Jackson Seligman, Camille Beard, and Thomas AdamsJan. 13, 2022 - After a rigorous application process from students across 19 CSU campuses, three CSU Channel Islands Physics majors have been chosen to spend eight weeks working with world-renowned researchers at the European Organization for Nuclear Research (CERN) in Geneva, Switzerland.

CERN is the site of the Large Hadron Collider (LHC), the world's largest and highest-energy particle collider. In 2013, CERN researchers François Englert and Peter Higgs won the Nobel prize in physics for discovering the so-called “God particle,” a subatomic particle that helps us understand the origins of the universe.

Third-year Physics majors Camille Beard, Thomas Adams and Jackson Seligman are set to travel to Switzerland this summer to learn from the world’s top nuclear physicists and researchers from numerous other disciplines. If COVID travel restrictions prevent the students from physically traveling to the research center, they will do their eight weeks virtually.

“I came from a rough background and I didn’t even think I would graduate high school,” Adams said. “Now not only am I going to a university, I’m going to CERN!”

Seligman is excited about seeing the Large Hadron Collider (LHC), the most powerful particle accelerator in the world.

“It is super cool just going to Switzerland in general,” Seligman said. “But being able to see the Hadron Collider is even better because I think it’s about a mile underground.”

Four other students from four other CSU campuses were also selected by CSU Fresno (CSUF) Professor of Physics Yongsheng Gao, Ph.D., who coordinates the CSU Nuclear and Particle Physics Consortium (NUPAC), which includes 19 campuses. Gao chooses students based on their performance in an online course they take as part of the application process.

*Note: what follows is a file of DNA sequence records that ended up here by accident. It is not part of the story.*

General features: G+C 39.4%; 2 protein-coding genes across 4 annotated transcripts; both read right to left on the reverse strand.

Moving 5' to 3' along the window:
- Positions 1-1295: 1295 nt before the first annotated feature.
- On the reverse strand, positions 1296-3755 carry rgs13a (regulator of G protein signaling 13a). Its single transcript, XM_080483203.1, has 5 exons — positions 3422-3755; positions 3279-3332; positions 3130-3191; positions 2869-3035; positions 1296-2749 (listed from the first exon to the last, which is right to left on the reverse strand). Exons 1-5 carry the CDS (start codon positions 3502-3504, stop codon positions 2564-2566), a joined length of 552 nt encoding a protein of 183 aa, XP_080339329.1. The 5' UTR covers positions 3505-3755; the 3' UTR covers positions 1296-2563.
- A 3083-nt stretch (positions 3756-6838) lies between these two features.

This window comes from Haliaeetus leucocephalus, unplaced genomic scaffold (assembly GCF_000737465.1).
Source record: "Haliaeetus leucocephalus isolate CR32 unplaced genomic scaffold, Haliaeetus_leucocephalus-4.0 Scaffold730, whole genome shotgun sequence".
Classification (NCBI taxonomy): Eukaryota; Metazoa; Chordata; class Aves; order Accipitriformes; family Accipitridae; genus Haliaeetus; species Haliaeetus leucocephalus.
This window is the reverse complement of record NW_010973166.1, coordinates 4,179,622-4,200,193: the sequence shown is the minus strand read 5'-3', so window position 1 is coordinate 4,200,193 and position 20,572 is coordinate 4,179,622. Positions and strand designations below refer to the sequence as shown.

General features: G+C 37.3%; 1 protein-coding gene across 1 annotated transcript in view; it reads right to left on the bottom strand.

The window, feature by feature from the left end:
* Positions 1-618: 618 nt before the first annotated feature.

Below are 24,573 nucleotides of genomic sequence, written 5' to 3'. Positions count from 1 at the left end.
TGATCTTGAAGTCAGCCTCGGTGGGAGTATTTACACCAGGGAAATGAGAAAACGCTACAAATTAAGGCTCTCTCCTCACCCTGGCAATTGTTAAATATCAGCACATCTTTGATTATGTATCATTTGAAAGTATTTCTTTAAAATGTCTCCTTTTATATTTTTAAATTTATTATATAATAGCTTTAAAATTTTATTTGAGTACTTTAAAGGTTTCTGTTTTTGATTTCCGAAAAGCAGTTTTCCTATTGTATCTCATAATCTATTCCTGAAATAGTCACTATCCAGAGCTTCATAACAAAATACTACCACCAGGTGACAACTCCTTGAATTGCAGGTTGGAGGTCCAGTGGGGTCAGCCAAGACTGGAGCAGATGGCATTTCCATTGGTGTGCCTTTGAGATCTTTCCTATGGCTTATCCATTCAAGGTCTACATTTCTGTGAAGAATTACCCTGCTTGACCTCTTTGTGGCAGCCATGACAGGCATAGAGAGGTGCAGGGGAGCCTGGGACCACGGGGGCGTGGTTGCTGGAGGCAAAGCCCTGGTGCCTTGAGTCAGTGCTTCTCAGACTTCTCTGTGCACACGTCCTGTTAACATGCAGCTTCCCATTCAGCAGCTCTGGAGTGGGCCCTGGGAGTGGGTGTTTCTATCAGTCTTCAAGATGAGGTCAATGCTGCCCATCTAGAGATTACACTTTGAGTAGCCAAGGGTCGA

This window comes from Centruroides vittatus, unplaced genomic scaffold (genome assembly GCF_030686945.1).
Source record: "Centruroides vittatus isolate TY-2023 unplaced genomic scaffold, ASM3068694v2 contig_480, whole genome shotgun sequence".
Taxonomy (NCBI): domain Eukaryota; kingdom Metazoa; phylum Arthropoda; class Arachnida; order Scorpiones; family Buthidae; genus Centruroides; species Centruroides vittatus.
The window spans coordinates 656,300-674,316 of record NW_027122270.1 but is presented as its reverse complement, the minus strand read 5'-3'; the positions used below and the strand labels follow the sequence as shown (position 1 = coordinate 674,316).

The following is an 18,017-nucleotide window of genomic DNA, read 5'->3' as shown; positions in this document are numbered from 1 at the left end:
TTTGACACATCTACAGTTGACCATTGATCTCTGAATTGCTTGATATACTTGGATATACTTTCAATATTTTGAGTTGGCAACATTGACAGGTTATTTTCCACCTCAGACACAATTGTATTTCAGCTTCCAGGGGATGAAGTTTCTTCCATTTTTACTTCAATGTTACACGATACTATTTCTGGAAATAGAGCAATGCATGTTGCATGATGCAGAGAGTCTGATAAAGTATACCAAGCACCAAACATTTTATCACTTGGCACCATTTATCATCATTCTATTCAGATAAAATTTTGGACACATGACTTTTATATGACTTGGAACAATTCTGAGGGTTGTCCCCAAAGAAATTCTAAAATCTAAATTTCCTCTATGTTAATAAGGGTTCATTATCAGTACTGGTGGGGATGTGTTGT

If they travel to Switzerland, each CSUCI student will receive a $5,500 stipend that comes from a 3-year $249,863 grant from NSF's International Research Experience for Students (IRES) . If they do their eight weeks virtually, they will each get $4,000.

Beard, an aspiring astrophysicist, knew she wanted to study the stars since she first learned about the solar system in the third grade.

“A dream goal of mine for physics is to do research in astro-particle physics, and to be able to start my research journey at CERN is such a dream,” she said. 

CSUCI Professor of Physics Geoff Dougherty, Ph.D., who is the team facilitator at CSUCI, said the only other university to ever have three students selected from its campus has been CSUF, so this is a first for CSUCI.

“I think it’s an indication that our students are amongst the best of the CSU,” Dougherty said. “I would say this is a once-in-a-lifetime experience. They will be able to prove they worked and flourished at a top international research institution, which will make them stand out in a crowd. It’s going to open doors for these students for decades.”

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